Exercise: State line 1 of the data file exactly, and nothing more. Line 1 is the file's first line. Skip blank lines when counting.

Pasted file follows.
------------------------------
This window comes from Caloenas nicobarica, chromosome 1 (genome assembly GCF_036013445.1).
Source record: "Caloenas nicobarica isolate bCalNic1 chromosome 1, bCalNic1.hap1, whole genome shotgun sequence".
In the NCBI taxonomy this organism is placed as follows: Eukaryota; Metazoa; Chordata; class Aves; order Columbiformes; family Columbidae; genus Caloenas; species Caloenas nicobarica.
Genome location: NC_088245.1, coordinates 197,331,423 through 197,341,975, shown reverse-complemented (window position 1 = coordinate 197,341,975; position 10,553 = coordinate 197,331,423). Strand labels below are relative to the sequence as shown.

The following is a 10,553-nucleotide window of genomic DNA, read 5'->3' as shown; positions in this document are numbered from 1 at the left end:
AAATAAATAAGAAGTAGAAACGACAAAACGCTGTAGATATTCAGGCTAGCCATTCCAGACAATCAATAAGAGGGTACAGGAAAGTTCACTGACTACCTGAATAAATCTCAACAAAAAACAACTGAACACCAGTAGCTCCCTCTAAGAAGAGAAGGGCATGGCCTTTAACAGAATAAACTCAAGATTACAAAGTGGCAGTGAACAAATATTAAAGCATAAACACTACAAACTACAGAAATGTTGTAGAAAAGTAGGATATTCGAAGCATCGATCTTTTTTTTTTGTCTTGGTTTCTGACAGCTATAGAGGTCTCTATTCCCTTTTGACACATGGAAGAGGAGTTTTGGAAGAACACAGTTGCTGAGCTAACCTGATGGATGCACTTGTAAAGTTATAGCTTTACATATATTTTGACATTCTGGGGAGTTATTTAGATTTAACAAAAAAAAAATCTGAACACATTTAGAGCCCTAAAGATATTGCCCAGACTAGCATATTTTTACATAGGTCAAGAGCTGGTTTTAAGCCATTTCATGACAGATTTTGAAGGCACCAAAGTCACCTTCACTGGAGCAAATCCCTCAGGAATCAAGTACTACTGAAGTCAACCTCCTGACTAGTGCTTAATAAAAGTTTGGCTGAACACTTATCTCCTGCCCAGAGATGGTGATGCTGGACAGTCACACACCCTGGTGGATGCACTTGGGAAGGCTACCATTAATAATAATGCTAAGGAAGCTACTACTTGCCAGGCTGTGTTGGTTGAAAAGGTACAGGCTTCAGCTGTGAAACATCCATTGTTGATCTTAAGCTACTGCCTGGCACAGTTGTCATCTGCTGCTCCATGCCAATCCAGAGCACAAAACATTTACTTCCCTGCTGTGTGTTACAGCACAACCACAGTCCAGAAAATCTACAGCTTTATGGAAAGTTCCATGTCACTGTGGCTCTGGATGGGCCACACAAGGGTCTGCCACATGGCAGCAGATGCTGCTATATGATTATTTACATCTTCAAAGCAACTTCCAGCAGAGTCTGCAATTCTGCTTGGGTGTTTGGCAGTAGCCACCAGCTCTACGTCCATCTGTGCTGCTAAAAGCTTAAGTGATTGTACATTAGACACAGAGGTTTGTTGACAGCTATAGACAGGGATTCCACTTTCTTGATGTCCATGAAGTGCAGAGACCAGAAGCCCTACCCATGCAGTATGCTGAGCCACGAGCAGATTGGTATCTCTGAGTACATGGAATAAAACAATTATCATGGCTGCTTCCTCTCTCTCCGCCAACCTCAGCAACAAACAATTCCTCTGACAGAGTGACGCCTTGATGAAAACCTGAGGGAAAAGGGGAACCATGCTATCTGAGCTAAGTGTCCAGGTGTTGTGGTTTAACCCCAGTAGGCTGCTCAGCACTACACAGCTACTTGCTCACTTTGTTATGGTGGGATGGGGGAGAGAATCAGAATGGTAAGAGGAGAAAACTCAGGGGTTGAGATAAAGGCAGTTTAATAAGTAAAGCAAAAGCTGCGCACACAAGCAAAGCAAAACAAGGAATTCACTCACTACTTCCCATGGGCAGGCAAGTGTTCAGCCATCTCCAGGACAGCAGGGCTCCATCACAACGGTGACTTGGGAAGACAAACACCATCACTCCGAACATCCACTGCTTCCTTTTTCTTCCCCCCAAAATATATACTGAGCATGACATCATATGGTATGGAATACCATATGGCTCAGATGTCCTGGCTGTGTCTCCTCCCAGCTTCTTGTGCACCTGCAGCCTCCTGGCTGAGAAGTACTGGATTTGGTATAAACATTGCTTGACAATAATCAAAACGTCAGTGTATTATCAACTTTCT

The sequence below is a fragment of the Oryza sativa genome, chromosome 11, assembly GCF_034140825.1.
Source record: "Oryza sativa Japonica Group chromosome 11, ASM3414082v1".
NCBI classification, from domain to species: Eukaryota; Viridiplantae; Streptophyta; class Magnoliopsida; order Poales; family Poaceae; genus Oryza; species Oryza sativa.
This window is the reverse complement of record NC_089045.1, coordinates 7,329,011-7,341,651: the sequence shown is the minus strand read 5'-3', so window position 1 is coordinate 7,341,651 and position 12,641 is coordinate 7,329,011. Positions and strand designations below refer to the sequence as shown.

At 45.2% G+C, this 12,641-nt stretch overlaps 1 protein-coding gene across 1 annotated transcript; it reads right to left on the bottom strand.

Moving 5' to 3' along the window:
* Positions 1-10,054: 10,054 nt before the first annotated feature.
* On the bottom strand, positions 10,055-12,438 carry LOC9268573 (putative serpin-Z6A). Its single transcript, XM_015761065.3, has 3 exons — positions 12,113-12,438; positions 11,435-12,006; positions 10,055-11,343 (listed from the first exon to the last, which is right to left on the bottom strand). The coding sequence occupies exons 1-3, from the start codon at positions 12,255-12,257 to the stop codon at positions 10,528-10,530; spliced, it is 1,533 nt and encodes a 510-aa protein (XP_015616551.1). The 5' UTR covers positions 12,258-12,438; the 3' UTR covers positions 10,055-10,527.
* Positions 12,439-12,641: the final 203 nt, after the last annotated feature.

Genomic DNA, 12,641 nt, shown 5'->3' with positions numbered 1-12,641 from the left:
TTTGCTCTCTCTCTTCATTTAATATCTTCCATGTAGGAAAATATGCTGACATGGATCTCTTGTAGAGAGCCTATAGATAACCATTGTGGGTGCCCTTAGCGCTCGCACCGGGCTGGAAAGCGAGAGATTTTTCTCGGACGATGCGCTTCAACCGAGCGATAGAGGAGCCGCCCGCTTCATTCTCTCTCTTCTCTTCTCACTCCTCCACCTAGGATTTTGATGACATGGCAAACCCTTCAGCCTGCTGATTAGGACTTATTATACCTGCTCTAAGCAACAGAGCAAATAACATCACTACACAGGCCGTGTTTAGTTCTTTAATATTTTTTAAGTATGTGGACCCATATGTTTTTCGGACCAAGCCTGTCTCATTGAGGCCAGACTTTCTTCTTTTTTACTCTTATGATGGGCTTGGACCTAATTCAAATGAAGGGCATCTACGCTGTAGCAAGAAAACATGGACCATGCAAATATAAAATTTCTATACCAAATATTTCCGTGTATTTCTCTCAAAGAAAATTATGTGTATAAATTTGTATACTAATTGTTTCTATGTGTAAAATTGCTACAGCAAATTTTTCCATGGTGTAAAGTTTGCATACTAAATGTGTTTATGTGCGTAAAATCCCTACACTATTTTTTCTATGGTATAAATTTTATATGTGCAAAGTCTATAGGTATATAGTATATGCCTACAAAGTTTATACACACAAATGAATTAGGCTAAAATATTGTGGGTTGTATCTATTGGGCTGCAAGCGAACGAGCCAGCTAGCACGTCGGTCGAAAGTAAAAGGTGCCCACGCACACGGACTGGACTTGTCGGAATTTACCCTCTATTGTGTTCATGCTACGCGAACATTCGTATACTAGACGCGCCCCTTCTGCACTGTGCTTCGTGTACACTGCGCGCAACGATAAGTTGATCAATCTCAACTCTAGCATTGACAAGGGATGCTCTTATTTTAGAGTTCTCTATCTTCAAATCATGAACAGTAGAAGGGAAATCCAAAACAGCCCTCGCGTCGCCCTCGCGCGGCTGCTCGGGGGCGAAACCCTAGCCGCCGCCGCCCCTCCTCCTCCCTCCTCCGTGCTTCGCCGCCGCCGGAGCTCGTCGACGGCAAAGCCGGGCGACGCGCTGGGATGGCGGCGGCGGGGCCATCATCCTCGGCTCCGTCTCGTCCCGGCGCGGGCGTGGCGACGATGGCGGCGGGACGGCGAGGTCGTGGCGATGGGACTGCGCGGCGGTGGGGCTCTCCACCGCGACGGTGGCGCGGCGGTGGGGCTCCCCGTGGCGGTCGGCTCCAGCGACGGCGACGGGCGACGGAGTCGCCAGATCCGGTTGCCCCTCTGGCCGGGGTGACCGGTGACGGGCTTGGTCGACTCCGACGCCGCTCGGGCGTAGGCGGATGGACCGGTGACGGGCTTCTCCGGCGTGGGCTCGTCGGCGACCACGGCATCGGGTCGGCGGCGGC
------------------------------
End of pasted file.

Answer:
This window comes from Caloenas nicobarica, chromosome 1 (genome assembly GCF_036013445.1).